Amazing solution for teaching medical students about the human anatomy on a multi-touch screen. I wish I had this in medical school when I had to study anatomy from books.
Posts from the ‘Ted Talks’ Category
This is an absolutely timely topic and I’ve just recently come across pretty relevant news and articles focusing on whether patients should get access to source codes and data provided by their implantable devices. A few examples:
Hugo Campos has a small computer buried in his chest to help keep him alive. But he has no idea what it says about his faulty heart.
All the raw data it collects, especially any erratic rhythms it controls with shocks, goes directly to the manufacturer. And some of it later gets sent to his doctor.
Lawyer Karen Sandler’s heart condition means she needs a pacemaker-defibrillator to avoid sudden death, so she has one simple question: what software does it run?
Yet it turns out that it’s impossible for her to see and understand the technology that’s being installed into her own body and upon which her life depends. Regulatory authorities don’t see or review the software either.
My two cents here? They DO have access to any kind of data related to their health. But what do you think?
Lucien Engelen, director of the Radboud REshape & Innovation Centre at Radboud University Nijmegen medical centre in the Netherlands and also organizer of TEDxMaastricht “The Future of Health” on 2 April has recently given an interview about his TED talk to the Guardian. An excerpt:
What do we do with this incredible amount of health data?
That is a real challenge. We need new ways of finding our way through it. On the intersection between big data and narration is where we can really change healthcare for the better.
You want people to take control of their own health?
Only if they want to. If they want to but they can’t, we will teach them. If they want to but they can’t because there is no system or technology, we will build it for them. But if they don’t want to we will deliver healthcare in the regular way. Some people think it is one way or the other, but it’s not.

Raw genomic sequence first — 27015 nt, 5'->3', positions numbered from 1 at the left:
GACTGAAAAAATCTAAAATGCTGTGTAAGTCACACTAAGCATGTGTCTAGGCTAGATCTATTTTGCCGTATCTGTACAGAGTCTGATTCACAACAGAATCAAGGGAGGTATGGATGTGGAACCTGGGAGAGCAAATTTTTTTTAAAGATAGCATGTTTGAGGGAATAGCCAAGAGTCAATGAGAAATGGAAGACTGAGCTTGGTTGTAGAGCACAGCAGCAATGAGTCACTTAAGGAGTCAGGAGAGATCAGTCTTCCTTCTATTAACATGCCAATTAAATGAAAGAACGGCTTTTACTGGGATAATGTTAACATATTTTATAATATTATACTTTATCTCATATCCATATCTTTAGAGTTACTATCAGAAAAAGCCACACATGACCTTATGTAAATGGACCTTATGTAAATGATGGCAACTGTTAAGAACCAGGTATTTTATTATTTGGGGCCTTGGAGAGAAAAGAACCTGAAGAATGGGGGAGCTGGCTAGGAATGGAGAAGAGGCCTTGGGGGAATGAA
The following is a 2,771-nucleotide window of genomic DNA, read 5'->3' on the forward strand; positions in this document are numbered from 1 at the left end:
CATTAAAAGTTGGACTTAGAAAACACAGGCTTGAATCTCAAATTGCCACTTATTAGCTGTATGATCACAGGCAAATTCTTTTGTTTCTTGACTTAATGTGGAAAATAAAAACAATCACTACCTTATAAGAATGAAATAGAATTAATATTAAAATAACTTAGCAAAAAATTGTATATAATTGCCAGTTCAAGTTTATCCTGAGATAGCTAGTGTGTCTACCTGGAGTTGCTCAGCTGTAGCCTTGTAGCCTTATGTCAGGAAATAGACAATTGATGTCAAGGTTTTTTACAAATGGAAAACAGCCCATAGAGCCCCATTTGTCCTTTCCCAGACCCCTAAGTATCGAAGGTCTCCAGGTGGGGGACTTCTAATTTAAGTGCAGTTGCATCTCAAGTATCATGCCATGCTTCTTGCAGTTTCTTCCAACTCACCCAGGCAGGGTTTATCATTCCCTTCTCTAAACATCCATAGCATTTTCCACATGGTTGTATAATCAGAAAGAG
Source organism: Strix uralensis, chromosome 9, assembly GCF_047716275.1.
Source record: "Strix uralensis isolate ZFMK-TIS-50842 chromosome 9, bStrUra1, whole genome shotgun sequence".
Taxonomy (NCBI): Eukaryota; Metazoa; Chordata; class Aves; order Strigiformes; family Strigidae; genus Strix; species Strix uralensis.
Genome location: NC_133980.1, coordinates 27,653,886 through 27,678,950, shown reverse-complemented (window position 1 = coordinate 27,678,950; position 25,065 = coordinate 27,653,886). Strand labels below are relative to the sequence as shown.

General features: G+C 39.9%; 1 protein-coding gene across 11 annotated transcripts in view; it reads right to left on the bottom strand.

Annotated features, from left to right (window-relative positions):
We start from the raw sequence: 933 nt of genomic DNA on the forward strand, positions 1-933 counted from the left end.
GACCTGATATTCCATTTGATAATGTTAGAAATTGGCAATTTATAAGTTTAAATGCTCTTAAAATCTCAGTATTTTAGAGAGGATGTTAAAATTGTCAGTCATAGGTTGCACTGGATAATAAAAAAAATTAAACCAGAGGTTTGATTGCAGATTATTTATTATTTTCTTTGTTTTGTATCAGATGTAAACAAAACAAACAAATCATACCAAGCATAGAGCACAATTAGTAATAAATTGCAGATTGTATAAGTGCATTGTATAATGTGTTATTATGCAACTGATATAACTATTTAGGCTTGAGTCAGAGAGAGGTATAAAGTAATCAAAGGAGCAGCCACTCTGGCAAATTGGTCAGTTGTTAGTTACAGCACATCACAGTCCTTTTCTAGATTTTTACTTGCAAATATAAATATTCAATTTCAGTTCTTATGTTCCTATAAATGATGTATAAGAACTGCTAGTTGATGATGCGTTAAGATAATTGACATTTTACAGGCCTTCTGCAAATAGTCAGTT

A TEDx talk from my friend, Lucien Engelen, who described an amazing area, crowdsourcing in medicine through social media.
Dr. Jeff Benabio about reinventing physicians in the 21st century.
For over five years, Dr. Jeff Benabio has been using social media channels to help patients learn about skin health and disease and to help doctors learn about engaging patients more effectively. In his practice Dr. Benabio uses disruptive tools such as telemedicine and mobile devices to improve patient access and reduce medical costs. In his talk he’ll show us how we’re re-inventing medicine with Twitter and Facebook, and why it’s the best thing to happen to medicine since vaccines.
Another interesting TED talk again, this time about prosthetic eyes that could treat blindness.
At TEDMED, Sheila Nirenberg shows a bold way to create sight in people with certain kinds of blindness: by hooking into the optic nerve and sending signals from a camera direct to the brain.
A new TED talk was just published, a perfect video for Saturday:
Every day there are news reports of new health advice, but how can you know if they’re right? Doctor and epidemiologist Ben Goldacre shows us, at high speed, the ways evidence can be distorted, from the blindingly obvious nutrition claims to the very subtle tricks of the pharmaceutical industry.
- TEDxOverlake – Dr. H. Jack West – Self-Educated Patients and The Future of Cancer Care
“Don’t believe those that say you can’t measure the return on investment (ROI) of digital and social media programs – if you can’t measure it you shouldn’t be doing it…”
He said some GPs already offer consultations via Skype and may interest many others. ‘Then I find myself thinking that’s the sort of thing that will appeal to some people. It would appeal to me,’ he said. He argued it would be much more convenient for patients and GPs.
The Internet was reported to be the second source of health information after physicians, due to its accessibility and “easiness” of use. The most commonly searched types of online health information are treatment/therapy (62% rated it as always or often), detailed (58%) and general (53%) disease descriptions, drug information (51%), side effects (51%) and scientific articles (50%).
Everyday we find PLoS ONE papers in the news. Whether it’s a science blogger in the United Kingdom, an online newspaper in China, or a national news channel in the United States, we see a lot of media coverage on our research articles. In an effort to better track the coverage these papers receive, we’ve begun a Media Tracking Project.
- Accelerated clinical discovery using self-reported patient data collected online and a patient-matching algorithm
Online patient communities structured around quantitative outcome data have the potential to provide an observational environment to monitor such drug usage and its consequences. Here we describe an analysis of data reported on the website PatientsLikeMe by patients with amyotrophic lateral sclerosis (ALS) who experimented with lithium carbonate treatment.
Adam Ostrow has recently talked about what happens when someone with an online presence dies.
Many of us have a social media presence — a virtual personality made up of status updates, tweets and connections, stored in the cloud. Adam Ostrow asks a big question: What happens to that personality after you’ve died? Could it … live on?